Integrating a 9-speed Chain Within a Single-speed Drivetrain

A 9-speed chain can be used on a single-speed bike but only when the chainring is of the correct width for the chain.

A narrow-wide chainring or one taken from a multi-speed bike will work.

A dedicated single-speed chainring, however, is too thick and incompatible with multi-speed chains.

Compatibility Factors

The factors that determine the compatibility between a 9-speed chain and single-speed drivetrains are:

  • Chain inner width
  • Chainring thickness
  • Rear cog thickness

Chain Width

Chains have two widths – inner and outer.

As one might expect, the inner width is the distance between the inner plates whereas the outer width is the distance between the external plates (image below).

The inner chain width depends on the thickness of the rear cogs and the chainrings. From 9 to 12 speeds, the inner chain width doesn’t change because neither does the thickness of the cassette sprockets.

The outer width of a chain decreases with each gear increase as cassettes designed for more speeds are “denser” and thus have smaller spacing between the sprockets. If the outer width of the chain remained the same, the external plates would rub against the cogs surrounding them.

The outer width of a chain is not relevant in this particular compatibility issue because there isn’t a cassette (unless the user decides to use a cassette for the conversion rather than a single cog for financial or stylistic reasons).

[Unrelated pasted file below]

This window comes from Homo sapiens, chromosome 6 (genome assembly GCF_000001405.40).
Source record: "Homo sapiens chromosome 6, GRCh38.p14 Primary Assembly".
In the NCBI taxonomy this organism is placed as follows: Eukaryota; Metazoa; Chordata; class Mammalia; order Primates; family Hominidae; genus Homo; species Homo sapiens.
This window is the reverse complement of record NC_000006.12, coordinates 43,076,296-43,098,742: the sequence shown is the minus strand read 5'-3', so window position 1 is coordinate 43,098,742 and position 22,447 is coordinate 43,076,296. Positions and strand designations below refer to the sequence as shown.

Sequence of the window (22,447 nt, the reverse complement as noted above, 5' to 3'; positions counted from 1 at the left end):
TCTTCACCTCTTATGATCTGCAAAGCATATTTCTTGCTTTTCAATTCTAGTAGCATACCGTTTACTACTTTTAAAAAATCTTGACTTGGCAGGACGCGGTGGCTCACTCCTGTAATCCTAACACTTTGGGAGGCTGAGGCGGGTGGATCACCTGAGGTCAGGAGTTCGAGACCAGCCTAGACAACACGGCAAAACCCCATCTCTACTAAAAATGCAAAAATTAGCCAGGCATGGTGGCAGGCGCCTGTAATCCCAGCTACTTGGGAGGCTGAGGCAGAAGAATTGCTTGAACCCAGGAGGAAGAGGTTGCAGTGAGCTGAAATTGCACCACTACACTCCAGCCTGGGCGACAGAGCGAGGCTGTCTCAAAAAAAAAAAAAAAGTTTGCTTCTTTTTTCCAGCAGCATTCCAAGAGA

In this case, we have to focus on the inner width of the chain.

The table below contains the inner and outer widths of multi-speed chains:

Number of Speeds Inner/Roller Width  Outer width 
2.38mm 7.3mm (Shimano), 7.1mm (SRAM) 
2.38mm 7.3mm (Shimano), 7.1mm (SRAM) 
2.18mm 6.5-7mm 
10 2.18mm 5.88-6mm 
11 2.18mm 5.5-5.6mm 
122.18mm 5.3mm
Chain Dimensions

The inner width of a 9-speed chain is 2.18mm. Consequently, the chain can be used only with a chainring and rear cog that are notably thinner than 2.18mm, preferably under 2mm.

The ideal options are an 8/9/10/11/12-speed chainring or a narrow-wide chainring.

Narrow-wide chainring

The narrow-wide chainring is a more logical choice as it’s engineered to improve chain retention on 1x drivetrains via teeth of alternating width – one is narrow, and the next is wide (hence the name).

This pattern is specifically chosen to match the varying width of a chain.

The wide teeth slide between the outer plates whereas the narrow ones go between the inner plates

As a result, the chain is less likely to drop.

Most narrow-wide chainrings are compatible with 9/10/11/12-speed chains (read more).

FAQ: Can I use a dedicated single-speed chainring and cog?

No. The thickness of the average single-speed chainring is 2mm or more because the inner width of single-speed chains is 1/8″ (3.3mm). Therefore, a 9-speed chain is too narrow for a single-speed chainring.

A Note On Chain Tension

Vertical Dropouts

Since you’re asking about using a 9-speed chain for a single-speed conversion, chances are that you’re trying to convert a multi-speed bike to a single-speed unit.

In that case, chain tension could be an issue. Normally, the rear derailleur tensions the chains dynamically regardless of the gear. However, a single-speed bike doesn’t have a rear derailleur.

The absence of a rear derailleur could create a problem if the bike has vertical dropouts.

Vertical dropouts make it impossible to tension the chain. In that scenario, you have to keep the original derailleur or install a dedicated chain tensioner. Otherwise, there isn’t an effective way to set the chain tension.

If the bike has horizontal dropouts, you can tension the chain by pulling the wheel backward. A tensioner won’t be needed in that situation.

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